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The Bølling-Allerød interstadial was a warm and moist interstadial period that occurred during the final stages of the last glacial period. This warm period ran from c. 14,700 to 12,700 years before the present.[1] It began with the end of the cold period known as the Oldest Dryas, and ended abruptly with the onset of the Younger Dryas, a cold period that reduced temperatures back to near-glacial levels within a decade.[2]

In some regions, a cold period known as the Older Dryas can be detected in the middle of the Bølling-Allerød interstadial. In these regions the period is divided into the Bølling oscillation, which peaked around 14,500 BCE, and the Allerød oscillation, which peaked closer to 13,000 BCE.

Human cultures[edit]

Humans reentered the forests of Europe in search of big game, which they were beginning to hunt relentlessly, many to extinction. Their cultures were the last of the Late Upper Palaeolithic. Magdalenian hunters moved up the Loire into the Paris Basin. In the drainage basin of the Dordogne, the Perigordian prevailed. The Epigravettian dominated Italy. In the north, the Hamburgian and Federmesser cultures are found. The Lyngby, Bromme, Ahrensburg and Swiderian were also attested in Europe at this time. To the south and far east the Neolithic had already begun. In the middle east, the pre-agricultural Natufian settled around the east coast of the Mediterranean to exploit wild cereals, such as emmer and two-row barley. In the Allerød they would begin to domesticate these plants.


At the start of this period, worldwide sea levels rose more than 100 m due to glacial melt. Ice uncovered large parts of north Europe and temperate forests covered Europe from 29 deg. to 41 deg. north latitude. Pioneer vegetation, such as Salix polaris and Dryas octopetala, began to grow in regions that were previously too cold to support these plants. Later, mixed evergreen and deciduous forests prevailed in Eurasia, more deciduous toward the south, just as today. Birch, Aspen, spruce, pine, larch and juniper were to be found extensively, mixed with Quercus and Corylus. Poaceae was to be found in more open regions.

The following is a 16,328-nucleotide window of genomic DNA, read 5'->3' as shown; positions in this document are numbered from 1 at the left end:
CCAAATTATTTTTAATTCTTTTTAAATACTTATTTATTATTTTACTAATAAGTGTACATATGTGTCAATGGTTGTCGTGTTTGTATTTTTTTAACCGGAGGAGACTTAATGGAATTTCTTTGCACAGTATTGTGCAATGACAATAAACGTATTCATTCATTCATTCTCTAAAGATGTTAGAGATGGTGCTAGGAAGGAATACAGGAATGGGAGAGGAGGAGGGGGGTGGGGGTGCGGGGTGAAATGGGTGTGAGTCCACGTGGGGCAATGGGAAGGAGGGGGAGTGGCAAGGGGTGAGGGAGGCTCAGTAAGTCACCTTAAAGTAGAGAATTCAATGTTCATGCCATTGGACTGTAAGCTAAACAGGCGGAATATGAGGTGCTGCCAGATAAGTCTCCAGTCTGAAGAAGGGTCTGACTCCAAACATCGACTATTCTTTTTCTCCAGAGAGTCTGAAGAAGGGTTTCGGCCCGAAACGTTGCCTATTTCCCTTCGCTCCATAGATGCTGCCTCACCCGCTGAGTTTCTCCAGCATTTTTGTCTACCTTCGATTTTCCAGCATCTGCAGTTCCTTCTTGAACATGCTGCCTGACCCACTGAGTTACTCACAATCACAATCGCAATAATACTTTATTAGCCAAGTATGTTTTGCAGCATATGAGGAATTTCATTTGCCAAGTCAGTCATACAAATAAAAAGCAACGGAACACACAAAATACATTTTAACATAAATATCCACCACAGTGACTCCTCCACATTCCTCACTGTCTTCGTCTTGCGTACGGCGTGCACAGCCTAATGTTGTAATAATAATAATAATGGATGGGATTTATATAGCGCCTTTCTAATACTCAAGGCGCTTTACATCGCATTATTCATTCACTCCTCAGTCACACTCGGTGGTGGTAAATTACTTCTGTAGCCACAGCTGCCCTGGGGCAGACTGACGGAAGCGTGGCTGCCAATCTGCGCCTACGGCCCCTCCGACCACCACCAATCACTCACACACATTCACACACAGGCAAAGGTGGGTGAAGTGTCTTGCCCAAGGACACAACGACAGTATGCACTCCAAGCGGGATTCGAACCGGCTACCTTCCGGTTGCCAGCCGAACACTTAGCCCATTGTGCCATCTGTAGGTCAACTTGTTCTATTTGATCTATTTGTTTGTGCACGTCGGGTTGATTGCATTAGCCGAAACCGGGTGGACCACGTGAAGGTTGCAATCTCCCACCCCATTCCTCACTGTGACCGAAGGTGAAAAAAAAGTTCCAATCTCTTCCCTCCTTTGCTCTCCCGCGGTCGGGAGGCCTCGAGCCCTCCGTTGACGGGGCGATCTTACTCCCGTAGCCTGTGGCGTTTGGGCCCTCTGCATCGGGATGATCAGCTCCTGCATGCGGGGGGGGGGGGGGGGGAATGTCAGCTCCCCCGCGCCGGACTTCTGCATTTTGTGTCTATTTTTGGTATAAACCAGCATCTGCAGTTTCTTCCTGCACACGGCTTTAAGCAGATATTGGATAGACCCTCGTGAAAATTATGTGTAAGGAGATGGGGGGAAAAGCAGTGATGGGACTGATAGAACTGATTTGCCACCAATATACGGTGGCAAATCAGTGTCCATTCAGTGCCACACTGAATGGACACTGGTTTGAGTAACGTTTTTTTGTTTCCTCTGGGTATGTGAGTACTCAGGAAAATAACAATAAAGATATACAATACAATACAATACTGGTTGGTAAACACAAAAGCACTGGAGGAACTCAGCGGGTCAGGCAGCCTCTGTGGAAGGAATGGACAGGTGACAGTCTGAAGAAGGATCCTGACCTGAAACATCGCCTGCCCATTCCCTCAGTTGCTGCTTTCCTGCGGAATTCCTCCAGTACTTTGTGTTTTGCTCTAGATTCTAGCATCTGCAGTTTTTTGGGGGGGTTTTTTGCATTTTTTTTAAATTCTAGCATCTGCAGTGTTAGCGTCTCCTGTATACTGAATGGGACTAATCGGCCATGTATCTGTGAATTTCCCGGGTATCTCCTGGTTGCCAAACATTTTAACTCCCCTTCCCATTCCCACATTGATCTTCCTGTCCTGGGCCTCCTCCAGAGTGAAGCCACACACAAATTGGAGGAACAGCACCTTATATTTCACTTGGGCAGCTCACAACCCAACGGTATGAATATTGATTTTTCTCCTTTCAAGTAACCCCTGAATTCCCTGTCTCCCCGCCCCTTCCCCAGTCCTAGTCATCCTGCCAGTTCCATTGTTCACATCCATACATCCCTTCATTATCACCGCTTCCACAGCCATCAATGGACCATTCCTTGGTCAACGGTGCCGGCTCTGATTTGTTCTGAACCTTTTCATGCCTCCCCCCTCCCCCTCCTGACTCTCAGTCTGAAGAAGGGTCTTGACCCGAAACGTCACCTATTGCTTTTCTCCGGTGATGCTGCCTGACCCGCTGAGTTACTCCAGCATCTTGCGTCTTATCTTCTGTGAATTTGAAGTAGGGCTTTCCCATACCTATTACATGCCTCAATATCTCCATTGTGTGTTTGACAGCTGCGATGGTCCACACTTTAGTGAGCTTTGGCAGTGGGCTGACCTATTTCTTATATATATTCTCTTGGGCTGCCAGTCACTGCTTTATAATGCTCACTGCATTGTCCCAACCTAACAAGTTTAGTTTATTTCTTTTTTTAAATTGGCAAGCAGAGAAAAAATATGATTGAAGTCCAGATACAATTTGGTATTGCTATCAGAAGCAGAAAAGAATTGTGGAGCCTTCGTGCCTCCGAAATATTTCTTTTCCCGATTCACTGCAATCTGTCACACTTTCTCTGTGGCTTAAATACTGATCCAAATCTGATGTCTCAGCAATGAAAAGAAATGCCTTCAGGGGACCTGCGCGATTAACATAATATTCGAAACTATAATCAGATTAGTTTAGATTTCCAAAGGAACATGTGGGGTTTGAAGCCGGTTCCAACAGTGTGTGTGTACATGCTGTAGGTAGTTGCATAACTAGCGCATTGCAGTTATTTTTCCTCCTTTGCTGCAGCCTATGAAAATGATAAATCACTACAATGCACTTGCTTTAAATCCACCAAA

During this time late Pleistocene animals spread northward from refugia in the three peninsulas, Iberian Peninsula, Italy and the Balkans. Geneticists can identify the general location by studying degrees of consanguinity in the modern animals of Europe. Malt animals were able to move into regions far more northerly than they could have survived in during the preceding colder periods. Reindeer, horse, saiga, antelope, bison, woolly mammoth and wooly rhinoceros were attested, and were hunted by early man. In the alpine regions ibex and chamois were hunted. Throughout the forest were red deer. Smaller animals, such as fox, wolf, hare and squirrel also appear. Salmon was fished. When this interstadial period ended, with the onset of the Younger Dryas, many of these species were forced to migrate south or become regionally extinct.

See also[edit]


  1. ^ Cronin, Thomas M. (1999). Principles of Climatology. New York: Columbia University Press. p. 204. ISBN 0-231-10955-5. 
  2. ^ Wade, Nicholas (2006). Before the Dawn. New York: Penguin Press. p. 123. ISBN 1-59420-079-3. 

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